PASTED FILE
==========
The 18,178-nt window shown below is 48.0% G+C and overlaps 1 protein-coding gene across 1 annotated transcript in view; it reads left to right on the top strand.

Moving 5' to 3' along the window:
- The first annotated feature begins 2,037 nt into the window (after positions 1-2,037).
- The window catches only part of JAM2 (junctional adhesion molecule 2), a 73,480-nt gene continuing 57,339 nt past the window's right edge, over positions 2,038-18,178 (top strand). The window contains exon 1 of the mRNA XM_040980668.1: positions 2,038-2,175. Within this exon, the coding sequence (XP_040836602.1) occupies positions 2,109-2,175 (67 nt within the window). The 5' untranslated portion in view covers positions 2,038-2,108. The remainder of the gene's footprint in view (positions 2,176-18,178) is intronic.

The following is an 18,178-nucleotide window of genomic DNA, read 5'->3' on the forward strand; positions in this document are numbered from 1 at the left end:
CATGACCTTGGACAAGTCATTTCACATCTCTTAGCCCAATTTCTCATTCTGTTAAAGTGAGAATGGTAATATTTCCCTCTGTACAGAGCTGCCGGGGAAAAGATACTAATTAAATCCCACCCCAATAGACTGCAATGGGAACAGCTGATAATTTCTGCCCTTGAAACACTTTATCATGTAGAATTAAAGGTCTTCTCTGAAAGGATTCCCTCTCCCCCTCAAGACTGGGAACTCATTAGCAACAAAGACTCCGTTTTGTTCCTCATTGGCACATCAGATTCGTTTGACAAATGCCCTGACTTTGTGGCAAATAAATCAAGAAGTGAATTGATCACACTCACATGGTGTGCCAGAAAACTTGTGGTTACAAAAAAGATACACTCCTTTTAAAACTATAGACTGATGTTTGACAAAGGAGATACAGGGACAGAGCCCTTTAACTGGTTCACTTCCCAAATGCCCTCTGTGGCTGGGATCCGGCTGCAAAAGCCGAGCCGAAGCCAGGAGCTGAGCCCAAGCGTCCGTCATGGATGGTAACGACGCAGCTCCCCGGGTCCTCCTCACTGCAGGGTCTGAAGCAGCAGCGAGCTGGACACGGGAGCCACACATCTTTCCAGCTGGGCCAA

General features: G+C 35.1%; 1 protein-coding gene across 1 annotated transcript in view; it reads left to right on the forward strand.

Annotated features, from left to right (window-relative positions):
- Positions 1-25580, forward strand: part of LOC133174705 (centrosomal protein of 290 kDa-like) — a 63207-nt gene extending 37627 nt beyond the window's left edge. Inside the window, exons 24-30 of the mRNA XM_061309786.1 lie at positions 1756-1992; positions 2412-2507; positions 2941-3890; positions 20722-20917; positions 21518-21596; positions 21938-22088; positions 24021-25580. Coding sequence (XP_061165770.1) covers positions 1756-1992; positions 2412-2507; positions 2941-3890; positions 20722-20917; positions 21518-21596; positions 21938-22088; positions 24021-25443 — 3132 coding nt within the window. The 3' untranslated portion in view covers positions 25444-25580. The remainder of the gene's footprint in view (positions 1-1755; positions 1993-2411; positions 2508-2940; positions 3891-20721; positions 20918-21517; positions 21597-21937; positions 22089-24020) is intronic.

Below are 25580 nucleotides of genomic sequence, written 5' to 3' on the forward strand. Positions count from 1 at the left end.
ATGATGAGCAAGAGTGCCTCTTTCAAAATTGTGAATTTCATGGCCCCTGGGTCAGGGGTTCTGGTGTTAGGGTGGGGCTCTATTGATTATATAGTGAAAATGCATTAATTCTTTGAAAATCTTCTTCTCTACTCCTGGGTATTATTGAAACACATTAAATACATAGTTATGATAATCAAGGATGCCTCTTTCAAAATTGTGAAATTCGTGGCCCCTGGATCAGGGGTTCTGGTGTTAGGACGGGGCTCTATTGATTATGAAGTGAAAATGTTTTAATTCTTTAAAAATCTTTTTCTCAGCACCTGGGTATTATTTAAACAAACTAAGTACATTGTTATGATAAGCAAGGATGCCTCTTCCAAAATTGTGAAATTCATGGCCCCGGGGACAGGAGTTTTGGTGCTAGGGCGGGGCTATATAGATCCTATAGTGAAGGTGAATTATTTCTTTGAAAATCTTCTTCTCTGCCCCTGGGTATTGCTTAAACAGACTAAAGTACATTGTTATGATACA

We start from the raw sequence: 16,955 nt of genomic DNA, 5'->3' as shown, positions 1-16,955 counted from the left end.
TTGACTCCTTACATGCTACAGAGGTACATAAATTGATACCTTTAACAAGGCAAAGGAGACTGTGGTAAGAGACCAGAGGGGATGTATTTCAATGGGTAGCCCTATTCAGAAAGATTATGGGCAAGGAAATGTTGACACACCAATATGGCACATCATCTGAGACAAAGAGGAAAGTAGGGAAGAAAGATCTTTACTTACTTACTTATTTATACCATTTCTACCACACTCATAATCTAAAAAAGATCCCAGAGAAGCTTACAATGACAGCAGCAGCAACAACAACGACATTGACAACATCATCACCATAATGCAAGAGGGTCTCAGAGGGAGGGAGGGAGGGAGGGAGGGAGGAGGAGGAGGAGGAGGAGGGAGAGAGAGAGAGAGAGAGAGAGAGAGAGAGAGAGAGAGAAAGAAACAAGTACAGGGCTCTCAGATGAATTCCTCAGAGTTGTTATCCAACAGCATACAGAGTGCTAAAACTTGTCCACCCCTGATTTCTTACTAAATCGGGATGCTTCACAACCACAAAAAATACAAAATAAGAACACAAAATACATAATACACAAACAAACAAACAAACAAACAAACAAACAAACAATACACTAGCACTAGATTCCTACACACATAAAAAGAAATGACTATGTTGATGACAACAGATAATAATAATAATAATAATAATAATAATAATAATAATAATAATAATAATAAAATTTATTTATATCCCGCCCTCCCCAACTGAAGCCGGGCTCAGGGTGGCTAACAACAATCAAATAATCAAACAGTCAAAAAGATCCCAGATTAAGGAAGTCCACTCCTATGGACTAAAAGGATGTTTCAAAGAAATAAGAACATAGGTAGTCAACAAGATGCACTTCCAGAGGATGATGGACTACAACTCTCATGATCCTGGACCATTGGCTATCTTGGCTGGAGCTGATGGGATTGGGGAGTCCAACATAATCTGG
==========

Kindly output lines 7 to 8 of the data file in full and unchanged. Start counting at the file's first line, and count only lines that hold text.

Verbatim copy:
General features: G+C 35.1%; 1 protein-coding gene across 1 annotated transcript in view; it reads left to right on the forward strand.

Annotated features, from left to right (window-relative positions):